I have a 1TB external hard drive and I'd like to periodically schedule backups of my "Libraries" in Windows to the external drive. I'd prefer if it could detect what files have changed and periodically transfer them to the drive instead of I having to do it manually.

Is there a way in Windows 7 to do this automatically? If not, what are some external tools (preferably free) that I can use for this?

EDIT: I've used Windows back-up and I find it restrictive for detecting changes and backing up automatically. That's all that I'm aware of. My WD hard drive had something for this but the application doesn't work any more and it wasn't that good either. So, I wish to know what are my options.

  • 1
    Windows' Backup? It's built in, and you can schedule it. Aside from that, recommending software tools is considered off-topic for SU. Oct 27, 2013 at 21:17
  • 2
    @techie007, how is this a software-rec? It is asking if there is a way to have Windows automatically detect changes and back up. That is definitely a valid question. As far as I know, Windows Backup does not automatically detect changes. Sure, you can set it to automatically run, but that’s not what is being asked. If this cannot be accomplished with built-in programs, then of course it will require using third-party tools. In fact, most of the questions on this site require using third-party tools and therefore are “software rec questions”.
    – Synetech
    Oct 27, 2013 at 21:31
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    He's asking a broad question for a tool to do what he wants, including some preferences (the auto-detection), but includes nothing about what he's tried already (before his edit), or where he's getting stuck. That's a product recommendation request IMO -- but hey, it take 5 to close. Oct 27, 2013 at 21:33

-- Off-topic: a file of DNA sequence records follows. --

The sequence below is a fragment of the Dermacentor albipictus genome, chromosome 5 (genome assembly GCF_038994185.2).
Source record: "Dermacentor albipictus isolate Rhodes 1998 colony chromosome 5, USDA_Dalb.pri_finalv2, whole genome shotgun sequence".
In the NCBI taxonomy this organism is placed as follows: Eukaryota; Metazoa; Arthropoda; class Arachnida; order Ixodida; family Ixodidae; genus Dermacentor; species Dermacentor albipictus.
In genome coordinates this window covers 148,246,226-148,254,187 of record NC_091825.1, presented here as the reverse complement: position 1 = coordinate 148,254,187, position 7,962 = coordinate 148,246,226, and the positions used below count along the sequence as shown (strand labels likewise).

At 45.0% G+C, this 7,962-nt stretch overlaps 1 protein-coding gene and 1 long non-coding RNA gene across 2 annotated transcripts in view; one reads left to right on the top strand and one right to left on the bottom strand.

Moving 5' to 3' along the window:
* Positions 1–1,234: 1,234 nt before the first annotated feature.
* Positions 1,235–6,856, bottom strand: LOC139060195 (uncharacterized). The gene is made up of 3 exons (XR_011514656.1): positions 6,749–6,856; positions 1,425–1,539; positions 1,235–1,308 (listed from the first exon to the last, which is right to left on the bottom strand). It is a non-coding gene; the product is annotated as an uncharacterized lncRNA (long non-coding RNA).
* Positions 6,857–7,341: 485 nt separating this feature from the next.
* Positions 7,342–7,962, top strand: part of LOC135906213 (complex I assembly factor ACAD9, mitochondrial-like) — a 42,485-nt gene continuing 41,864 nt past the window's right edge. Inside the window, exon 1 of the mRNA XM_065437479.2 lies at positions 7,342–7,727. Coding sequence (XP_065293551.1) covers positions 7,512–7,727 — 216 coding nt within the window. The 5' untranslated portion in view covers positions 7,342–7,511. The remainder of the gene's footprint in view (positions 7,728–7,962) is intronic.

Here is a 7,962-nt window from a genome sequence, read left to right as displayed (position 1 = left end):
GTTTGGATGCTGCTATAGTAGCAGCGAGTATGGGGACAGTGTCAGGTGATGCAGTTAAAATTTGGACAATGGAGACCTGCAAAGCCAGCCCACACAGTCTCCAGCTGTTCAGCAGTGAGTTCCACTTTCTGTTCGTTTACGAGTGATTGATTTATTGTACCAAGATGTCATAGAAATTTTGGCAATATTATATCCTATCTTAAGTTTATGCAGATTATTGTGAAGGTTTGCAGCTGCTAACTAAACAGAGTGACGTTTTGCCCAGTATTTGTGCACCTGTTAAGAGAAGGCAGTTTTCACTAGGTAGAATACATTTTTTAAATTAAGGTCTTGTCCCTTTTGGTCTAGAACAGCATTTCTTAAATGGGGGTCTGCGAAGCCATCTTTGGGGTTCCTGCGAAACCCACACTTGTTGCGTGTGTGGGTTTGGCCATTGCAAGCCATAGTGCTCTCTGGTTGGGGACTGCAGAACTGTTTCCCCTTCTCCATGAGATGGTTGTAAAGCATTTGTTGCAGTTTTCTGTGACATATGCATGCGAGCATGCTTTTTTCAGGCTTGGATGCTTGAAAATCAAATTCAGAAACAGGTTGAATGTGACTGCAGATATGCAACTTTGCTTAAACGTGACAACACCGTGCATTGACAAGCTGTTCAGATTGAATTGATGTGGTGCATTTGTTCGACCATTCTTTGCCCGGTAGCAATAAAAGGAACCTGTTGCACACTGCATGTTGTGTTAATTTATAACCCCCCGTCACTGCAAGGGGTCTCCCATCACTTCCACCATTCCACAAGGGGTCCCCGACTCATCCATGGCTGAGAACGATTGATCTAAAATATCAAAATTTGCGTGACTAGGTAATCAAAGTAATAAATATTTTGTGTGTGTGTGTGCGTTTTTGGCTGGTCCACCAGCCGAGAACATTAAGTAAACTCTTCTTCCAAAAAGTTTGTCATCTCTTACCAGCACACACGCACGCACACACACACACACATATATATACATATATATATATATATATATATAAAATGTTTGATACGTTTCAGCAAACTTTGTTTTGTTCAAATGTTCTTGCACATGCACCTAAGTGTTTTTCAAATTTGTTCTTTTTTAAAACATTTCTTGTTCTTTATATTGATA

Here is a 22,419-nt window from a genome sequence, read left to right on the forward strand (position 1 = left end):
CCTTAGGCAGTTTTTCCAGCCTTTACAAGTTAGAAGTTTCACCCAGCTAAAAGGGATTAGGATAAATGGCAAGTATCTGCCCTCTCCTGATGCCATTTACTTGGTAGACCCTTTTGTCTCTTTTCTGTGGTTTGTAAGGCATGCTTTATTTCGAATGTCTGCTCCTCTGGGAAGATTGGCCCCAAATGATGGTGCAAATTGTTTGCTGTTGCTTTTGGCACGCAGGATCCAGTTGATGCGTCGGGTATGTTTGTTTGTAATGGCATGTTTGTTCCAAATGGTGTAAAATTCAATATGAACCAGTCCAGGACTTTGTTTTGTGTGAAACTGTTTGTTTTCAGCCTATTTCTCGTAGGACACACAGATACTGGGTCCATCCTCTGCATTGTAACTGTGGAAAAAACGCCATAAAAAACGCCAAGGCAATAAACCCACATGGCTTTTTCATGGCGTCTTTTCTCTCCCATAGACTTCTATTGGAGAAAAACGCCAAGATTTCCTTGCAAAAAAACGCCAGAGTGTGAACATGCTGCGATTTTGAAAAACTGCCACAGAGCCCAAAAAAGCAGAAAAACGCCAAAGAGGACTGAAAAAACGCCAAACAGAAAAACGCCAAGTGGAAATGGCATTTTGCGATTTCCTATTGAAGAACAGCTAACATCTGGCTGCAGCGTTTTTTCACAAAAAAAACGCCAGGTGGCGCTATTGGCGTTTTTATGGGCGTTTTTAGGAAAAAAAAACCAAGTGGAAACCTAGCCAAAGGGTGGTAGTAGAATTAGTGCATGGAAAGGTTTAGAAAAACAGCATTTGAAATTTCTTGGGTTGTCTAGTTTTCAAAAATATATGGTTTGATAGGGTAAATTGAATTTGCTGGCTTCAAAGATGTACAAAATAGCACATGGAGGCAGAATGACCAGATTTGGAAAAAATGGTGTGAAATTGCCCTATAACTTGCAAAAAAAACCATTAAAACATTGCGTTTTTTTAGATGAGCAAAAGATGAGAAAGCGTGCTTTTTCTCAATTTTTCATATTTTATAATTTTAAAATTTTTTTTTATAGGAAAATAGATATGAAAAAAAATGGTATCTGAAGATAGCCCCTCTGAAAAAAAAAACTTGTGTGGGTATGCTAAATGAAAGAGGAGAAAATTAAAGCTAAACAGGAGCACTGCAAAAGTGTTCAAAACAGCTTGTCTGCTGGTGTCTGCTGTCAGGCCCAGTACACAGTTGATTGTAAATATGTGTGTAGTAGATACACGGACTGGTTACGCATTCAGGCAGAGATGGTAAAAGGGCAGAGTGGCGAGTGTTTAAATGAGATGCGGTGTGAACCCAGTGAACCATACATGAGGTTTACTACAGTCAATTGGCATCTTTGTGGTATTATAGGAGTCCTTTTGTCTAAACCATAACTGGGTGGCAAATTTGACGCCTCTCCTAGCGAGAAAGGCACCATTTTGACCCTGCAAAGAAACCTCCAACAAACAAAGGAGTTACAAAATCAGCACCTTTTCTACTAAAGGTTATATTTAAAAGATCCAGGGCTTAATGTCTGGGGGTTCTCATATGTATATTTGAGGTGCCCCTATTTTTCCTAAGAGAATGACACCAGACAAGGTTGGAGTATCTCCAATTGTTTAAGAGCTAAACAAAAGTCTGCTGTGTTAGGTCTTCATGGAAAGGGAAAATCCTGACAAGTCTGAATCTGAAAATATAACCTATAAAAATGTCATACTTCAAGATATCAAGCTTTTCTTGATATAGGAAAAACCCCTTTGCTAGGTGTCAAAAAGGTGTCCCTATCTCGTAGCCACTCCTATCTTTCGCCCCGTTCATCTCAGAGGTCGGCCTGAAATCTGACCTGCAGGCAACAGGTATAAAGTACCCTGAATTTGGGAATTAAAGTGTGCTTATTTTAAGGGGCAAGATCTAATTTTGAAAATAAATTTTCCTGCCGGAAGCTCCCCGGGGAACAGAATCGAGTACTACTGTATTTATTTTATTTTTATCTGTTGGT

• Possible duplicate: Automatic backup of files after change is made Oct 27, 2013 at 21:36
  • I would search for tools that work like Time Machine in OSX, but for Windows. Oct 27, 2013 at 21:50

5 Answers 5


The words you are looking for is "one-way file sync" software.

There's quite a few of these out there that specifically do just that, e.g. Bvckup and rsync. The difference here would be in how well they are made and how good the UI is.

There are also plain file copiers that can be used for this purpose, e.g. robocopy (very good, but command-line only and requires fiddling with a long list of parameters) or its open source clone capable of shadow copying - hobocopy.

Lastly, more conventional backup software like SyncBack family can too be configured for your purpose. I wouldn't say CrashPlan is a good idea, I find it to be too sluggish at times and generally bloated. It's installer alone is 40 MB.


Best is relative, but there's a few tools I've used over time for this. For local, file level backups I use bvckup 2 - the newer version is currently in beta, and free for now (and 20 dollars once released) and there's an older version here, but this is one of those applications that I wouldn't mind paying for. It does incremental, automatic backups, so its pretty fast after the initial scan.You can set it to do periodic schedules or backup in real time.

Its got a load of configurability, so it can't be all that hard to get it tweaked to your precise needs.

If its for remote backups, I use bitorrent sync - it does encrypted, remote file backups, with nearly no configuration, and works on nearly everything I've thrown it at - I've even backed up over 100gb of small files over wifi to a raspi I use as a poor man's nas.